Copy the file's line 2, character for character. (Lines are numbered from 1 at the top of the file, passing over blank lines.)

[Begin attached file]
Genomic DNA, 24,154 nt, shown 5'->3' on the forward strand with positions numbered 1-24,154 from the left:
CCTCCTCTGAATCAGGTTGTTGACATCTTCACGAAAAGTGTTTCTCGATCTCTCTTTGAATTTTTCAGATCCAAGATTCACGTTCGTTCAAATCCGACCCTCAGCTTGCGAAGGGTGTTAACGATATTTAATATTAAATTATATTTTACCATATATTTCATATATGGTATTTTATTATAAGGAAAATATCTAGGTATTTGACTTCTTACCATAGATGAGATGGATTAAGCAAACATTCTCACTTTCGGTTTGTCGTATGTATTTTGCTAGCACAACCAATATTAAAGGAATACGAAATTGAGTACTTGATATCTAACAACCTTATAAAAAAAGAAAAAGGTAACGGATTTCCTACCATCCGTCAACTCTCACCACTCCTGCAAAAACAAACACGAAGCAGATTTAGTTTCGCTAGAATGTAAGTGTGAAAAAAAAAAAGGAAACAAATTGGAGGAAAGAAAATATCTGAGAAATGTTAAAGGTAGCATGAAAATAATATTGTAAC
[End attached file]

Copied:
CCTCCTCTGAATCAGGTTGTTGACATCTTCACGAAAAGTGTTTCTCGATCTCTCTTTGAATTTTTCAGATCCAAGATTCACGTTCGTTCAAATCCGACCCTCAGCTTGCGAAGGGTGTTAACGATATTTAATATTAAATTATATTTTACCATATATTTCATATATGGTATTTTATTATAAGGAAAATATCTAGGTATTTGACTTCTTACCATAGATGAGATGGATTAAGCAAACATTCTCACTTTCGGTTTGTCGTATGTATTTTGCTAGCACAACCAATATTAAAGGAATACGAAATTGAGTACTTGATATCTAACAACCTTATAAAAAAAGAAAAAGGTAACGGATTTCCTACCATCCGTCAACTCTCACCACTCCTGCAAAAACAAACACGAAGCAGATTTAGTTTCGCTAGAATGTAAGTGTGAAAAAAAAAAAGGAAACAAATTGGAGGAAAGAAAATATCTGAGAAATGTTAAAGGTAGCATGAAAATAATATTGTAAC